Inclusive, not dictatorial
The correct balance between compromise and campaign integrity has to be achieved. With many stakeholders providing input into the process the result can be a compromised campaign that does not have the desired impact. Any campaign developed must be flexible enough to work in different markets, whilst also maintain the consistency of brand and message that allows it to meet objectives.
Strength in personal determination and a reasoned approach from the central marketing team is needed to ensure that the resulting campaign is still effective whilst also relevant across the whole region. This is where an experienced marketing agency can provide invaluable support, bringing knowledge and expertise to produce campaigns and creative that can work well across many cultures.
Finally, the interaction and liaison between the agency and the local marketing teams is essential to build trust and confidence in their abilities and in the marketing material they are being provided with. Personal interaction, through meetings, presentations and webinars, will help to build relationships, which will improve communication and feedback on creative and campaigns, providing constructive response and campaign development.
The creative approach
The development of creative campaigns for the EMEA region has to take into consideration a variety of factors:
As well as the practical implications of execution including;
Length of translated text
Perceptions and meanings of colour
Size of printed matter
Direction of text
These are just a few of the factors that must be considered when preparing multi-cultural campaigns. The implications are wide ranging and only experience and expertise can provide the right answers.
Once these factors have been addressed it is important that the creative process, both in thought and design, is not restricted. To produce a campaign that will work across the whole region requires a very creative approach.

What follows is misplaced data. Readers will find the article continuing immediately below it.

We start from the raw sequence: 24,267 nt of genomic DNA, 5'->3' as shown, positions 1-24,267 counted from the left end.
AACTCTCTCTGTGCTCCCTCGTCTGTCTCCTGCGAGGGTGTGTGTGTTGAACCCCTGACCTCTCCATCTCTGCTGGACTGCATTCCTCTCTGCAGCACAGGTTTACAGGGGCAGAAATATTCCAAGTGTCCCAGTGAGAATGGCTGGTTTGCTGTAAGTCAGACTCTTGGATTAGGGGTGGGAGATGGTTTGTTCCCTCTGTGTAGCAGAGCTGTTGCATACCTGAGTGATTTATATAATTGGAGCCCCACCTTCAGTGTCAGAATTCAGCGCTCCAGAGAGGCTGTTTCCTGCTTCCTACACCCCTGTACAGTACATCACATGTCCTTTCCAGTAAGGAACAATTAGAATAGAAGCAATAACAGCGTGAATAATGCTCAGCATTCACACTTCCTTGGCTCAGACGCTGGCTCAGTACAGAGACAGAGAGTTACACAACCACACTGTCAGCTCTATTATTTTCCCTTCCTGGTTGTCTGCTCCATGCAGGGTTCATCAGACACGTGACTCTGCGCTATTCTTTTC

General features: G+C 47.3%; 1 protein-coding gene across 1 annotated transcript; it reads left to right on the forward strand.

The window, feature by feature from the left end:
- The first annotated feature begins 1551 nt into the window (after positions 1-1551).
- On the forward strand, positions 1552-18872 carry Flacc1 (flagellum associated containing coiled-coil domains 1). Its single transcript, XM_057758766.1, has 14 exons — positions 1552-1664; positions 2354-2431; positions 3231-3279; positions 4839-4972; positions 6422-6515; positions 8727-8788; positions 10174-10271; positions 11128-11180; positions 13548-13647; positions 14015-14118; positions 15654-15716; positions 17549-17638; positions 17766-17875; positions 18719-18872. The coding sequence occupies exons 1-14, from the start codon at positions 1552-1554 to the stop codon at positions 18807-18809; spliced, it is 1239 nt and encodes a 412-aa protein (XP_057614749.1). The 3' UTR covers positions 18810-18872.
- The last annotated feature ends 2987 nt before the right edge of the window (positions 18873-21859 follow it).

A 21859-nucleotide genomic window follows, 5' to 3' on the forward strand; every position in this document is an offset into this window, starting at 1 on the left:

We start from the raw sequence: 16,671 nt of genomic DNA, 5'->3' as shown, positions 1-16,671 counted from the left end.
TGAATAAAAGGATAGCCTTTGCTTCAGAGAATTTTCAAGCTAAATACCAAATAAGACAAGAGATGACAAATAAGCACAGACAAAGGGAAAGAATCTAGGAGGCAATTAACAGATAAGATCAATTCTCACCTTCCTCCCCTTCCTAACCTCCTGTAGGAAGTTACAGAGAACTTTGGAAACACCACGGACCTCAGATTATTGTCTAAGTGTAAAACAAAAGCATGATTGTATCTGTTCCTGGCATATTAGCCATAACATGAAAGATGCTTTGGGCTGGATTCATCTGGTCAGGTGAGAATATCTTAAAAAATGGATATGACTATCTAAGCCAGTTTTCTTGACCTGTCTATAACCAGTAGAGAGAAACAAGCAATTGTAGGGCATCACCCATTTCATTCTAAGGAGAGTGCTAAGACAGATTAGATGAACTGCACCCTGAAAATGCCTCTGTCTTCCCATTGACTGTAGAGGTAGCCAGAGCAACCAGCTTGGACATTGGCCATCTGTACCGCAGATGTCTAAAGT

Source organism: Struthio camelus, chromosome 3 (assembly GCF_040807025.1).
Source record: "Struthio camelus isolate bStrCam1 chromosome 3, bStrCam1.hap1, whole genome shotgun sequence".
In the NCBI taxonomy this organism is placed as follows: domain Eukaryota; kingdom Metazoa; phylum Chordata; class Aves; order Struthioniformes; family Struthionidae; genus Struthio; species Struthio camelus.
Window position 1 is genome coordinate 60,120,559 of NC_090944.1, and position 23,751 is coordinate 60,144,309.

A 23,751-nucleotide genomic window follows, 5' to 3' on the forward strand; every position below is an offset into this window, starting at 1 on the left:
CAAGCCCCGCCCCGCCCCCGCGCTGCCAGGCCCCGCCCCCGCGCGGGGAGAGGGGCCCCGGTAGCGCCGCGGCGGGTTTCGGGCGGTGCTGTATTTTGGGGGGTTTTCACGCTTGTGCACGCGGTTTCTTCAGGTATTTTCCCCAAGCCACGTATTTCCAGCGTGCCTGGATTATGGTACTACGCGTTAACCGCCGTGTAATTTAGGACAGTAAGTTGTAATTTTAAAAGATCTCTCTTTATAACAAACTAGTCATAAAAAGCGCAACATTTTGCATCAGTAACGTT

Following concept development presentation to the local marketing teams is essential in gaining support and feedback, allowing adaptation to suit the consensus without reducing the effectiveness of the campaign.
An integrated package to suit all needs
The most effective campaigns will be those that provide a range of integrated marketing tools for each country to use. A guide to their use should be provided alongside an explanation as to how they will work together and the impact that an integrated approach will have.
This could include:
Tactical web sites
Online banner advertising
Press and Public Relations
The combination of these will be determined by the campaign objectives, however providing a selection of these tools will offer the local marketing teams with the flexibility they need to execute a coordinated campaign. Guidance from the central marketing team will help ensure that the campaign meets objectives.
Justification for any marketing spend is a requirement in most organisations and not only helps in the agreement of initial budgets but also helps in the negotiation of future budgets if it is demonstrated that a previous campaign has met its objectives through analysis of results.
When working across a region such as EMEA this can be a complicated matter, especially when each country is executing the campaign in a slightly different manner and in different timescales.
Inclusion of the analysis criteria at the outset will be key to all parties understanding the feedback and data required to measure return on investment across the region. If everyone knows what they need to feedback from the outset then measures can be taken to provide this information efficiently.
Key performance indicators will vary between organisations, campaigns and budgetary constraints however these may include the following:
Brand health measures
Analysis of direct response
Analysis of on-line indicators
In summary, the centralisation of marketing activity across large regions can be very successful if managed in a way that provides flexibility for the local marketing teams whilst retaining brand positioning, message consistency and campaign integrity.
The cost efficiencies that can be provided offer a significant saving to organisations whilst also ensuring high levels of creativity and successful marketing communications.
Communication, inclusion and consultation combined with creativity, knowledge and experience can make centralisation a great success.
OKI Printing Solutions
To provide a consistent, impactful and creative communications platform that could be communicated across the EMEA region in 28 countries.